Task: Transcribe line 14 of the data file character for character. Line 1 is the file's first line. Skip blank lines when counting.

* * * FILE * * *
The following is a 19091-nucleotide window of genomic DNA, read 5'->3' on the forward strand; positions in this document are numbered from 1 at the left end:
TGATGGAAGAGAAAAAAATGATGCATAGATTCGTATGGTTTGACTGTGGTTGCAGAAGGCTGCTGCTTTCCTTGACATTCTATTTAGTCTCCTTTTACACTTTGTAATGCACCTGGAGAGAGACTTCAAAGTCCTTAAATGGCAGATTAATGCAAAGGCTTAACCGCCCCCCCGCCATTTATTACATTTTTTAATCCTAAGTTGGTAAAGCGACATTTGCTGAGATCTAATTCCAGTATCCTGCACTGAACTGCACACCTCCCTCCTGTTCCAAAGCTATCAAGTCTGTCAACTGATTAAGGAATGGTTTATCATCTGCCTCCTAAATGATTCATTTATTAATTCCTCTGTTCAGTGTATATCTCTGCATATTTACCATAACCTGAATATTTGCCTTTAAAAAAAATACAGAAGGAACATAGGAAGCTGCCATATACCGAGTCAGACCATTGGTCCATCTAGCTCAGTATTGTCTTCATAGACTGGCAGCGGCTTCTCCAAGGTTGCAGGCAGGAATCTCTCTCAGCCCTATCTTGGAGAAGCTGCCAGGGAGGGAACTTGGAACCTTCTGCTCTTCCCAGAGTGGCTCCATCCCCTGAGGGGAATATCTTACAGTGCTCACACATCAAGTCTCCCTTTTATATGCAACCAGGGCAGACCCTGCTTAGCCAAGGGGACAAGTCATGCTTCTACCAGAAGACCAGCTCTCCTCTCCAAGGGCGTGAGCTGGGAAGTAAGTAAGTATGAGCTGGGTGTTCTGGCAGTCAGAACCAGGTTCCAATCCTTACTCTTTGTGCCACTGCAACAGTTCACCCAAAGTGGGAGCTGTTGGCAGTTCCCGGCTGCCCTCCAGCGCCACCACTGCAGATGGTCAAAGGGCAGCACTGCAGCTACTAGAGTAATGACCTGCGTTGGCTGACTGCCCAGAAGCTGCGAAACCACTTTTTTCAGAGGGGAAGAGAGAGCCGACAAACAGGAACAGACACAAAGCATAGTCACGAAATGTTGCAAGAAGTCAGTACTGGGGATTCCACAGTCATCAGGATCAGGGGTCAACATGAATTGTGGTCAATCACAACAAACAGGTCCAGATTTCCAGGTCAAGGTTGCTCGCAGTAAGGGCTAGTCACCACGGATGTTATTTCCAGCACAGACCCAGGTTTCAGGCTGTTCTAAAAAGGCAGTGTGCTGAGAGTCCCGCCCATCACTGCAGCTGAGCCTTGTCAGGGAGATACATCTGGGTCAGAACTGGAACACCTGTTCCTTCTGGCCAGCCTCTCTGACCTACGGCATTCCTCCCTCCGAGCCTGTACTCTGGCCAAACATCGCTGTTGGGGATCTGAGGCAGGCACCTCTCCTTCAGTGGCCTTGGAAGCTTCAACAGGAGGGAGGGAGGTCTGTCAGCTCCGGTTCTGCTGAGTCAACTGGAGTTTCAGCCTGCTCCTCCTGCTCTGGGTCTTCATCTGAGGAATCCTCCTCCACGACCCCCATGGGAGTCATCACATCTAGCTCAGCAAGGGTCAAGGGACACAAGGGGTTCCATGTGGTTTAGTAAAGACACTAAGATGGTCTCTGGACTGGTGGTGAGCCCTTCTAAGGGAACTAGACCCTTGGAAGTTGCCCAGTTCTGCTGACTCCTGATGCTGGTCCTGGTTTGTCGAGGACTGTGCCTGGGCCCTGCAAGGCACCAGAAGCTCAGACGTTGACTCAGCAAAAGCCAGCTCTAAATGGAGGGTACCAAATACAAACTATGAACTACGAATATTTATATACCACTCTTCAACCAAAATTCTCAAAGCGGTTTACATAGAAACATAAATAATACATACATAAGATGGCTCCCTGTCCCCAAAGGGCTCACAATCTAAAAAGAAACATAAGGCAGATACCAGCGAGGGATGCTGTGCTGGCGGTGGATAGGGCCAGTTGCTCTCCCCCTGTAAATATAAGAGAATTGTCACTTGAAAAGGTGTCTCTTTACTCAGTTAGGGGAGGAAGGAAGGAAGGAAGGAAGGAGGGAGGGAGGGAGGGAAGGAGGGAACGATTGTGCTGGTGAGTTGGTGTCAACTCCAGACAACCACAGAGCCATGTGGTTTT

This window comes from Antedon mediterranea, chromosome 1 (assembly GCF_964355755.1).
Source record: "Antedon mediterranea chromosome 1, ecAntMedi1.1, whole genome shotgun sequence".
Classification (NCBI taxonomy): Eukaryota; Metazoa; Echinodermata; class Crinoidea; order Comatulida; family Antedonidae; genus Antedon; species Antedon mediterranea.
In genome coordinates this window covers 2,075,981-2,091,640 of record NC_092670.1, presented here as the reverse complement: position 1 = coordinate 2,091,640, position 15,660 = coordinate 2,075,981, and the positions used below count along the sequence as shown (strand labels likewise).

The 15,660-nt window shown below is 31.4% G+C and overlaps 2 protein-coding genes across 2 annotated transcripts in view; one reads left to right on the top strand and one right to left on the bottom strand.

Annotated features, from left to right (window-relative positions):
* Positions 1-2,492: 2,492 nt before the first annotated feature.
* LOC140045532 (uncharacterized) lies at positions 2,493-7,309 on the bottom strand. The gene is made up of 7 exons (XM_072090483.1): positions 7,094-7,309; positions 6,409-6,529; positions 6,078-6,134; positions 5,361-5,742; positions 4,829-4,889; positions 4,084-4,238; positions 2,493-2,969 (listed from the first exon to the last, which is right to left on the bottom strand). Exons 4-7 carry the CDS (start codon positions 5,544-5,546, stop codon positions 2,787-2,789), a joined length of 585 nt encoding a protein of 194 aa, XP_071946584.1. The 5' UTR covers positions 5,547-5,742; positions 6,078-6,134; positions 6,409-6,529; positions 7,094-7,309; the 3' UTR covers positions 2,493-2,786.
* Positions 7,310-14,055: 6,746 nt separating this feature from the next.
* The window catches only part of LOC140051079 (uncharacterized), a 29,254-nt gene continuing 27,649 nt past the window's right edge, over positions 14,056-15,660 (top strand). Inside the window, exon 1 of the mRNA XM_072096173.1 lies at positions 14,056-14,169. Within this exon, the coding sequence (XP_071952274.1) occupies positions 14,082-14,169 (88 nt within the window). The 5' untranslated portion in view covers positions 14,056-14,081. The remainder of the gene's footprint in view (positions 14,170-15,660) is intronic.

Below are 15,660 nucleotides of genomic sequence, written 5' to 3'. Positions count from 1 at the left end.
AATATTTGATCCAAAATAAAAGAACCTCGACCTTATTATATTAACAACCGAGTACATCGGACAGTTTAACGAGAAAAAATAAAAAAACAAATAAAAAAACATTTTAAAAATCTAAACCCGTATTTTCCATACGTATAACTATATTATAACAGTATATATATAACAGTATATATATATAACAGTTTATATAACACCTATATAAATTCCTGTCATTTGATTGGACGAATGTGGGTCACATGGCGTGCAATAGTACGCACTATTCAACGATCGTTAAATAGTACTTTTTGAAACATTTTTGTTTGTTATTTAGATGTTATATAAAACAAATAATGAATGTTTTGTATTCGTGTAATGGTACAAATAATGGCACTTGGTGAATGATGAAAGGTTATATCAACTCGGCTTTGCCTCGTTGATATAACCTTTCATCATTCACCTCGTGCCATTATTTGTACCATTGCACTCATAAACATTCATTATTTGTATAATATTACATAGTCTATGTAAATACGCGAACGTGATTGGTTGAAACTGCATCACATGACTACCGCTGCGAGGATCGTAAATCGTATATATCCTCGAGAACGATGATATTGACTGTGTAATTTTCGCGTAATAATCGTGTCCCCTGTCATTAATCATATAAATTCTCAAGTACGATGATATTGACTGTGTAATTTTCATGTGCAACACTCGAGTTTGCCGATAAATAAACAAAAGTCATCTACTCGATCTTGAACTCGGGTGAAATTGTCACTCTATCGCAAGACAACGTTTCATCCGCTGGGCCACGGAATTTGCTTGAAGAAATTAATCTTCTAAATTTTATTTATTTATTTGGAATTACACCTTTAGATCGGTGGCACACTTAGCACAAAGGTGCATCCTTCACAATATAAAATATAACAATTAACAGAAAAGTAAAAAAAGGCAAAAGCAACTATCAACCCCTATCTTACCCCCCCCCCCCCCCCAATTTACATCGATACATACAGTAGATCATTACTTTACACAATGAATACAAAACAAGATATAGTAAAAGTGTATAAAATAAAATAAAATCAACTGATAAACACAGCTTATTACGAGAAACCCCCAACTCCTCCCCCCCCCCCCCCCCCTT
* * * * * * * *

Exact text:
AATATTTGATCCAAAATAAAAGAACCTCGACCTTATTATATTAACAACCGAGTACATCGGACAGTTTAACGAGAAAAAATAAAAAAACAAATAAAAAAACATTTTAAAAATCTAAACCCGTATTTTCCATACGTATAACTATATTATAACAGTATATATATAACAGTATATATATATAACAGTTTATATAACACCTATATAAATTCCTGTCATTTGATTGGACGAATGTGGGTCACATGGCGTGCAATAGTACGCACTATTCAACGATCGTTAAATAGTACTTTTTGAAACATTTTTGTTTGTTATTTAGATGTTATATAAAACAAATAATGAATGTTTTGTATTCGTGTAATGGTACAAATAATGGCACTTGGTGAATGATGAAAGGTTATATCAACTCGGCTTTGCCTCGTTGATATAACCTTTCATCATTCACCTCGTGCCATTATTTGTACCATTGCACTCATAAACATTCATTATTTGTATAATATTACATAGTCTATGTAAATACGCGAACGTGATTGGTTGAAACTGCATCACATGACTACCGCTGCGAGGATCGTAAATCGTATATATCCTCGAGAACGATGATATTGACTGTGTAATTTTCGCGTAATAATCGTGTCCCCTGTCATTAATCATATAAATTCTCAAGTACGATGATATTGACTGTGTAATTTTCATGTGCAACACTCGAGTTTGCCGATAAATAAACAAAAGTCATCTACTCGATCTTGAACTCGGGTGAAATTGTCACTCTATCGCAAGACAACGTTTCATCCGCTGGGCCACGGAATTTGCTTGAAGAAATTAATCTTCTAAATTTTATTTATTTATTTGGAATTACACCTTTAGATCGGTGGCACACTTAGCACAAAGGTGCATCCTTCACAATATAAAATATAACAATTAACAGAAAAGTAAAAAAAGGCAAAAGCAACTATCAACCCCTATCTTACCCCCCCCCCCCCCCCAATTTACATCGATACATACAGTAGATCATTACTTTACACAATGAATACAAAACAAGATATAGTAAAAGTGTATAAAATAAAATAAAATCAACTGATAAACACAGCTTATTACGAGAAACCCCCAACTCCTCCCCCCCCCCCCCCCCCTT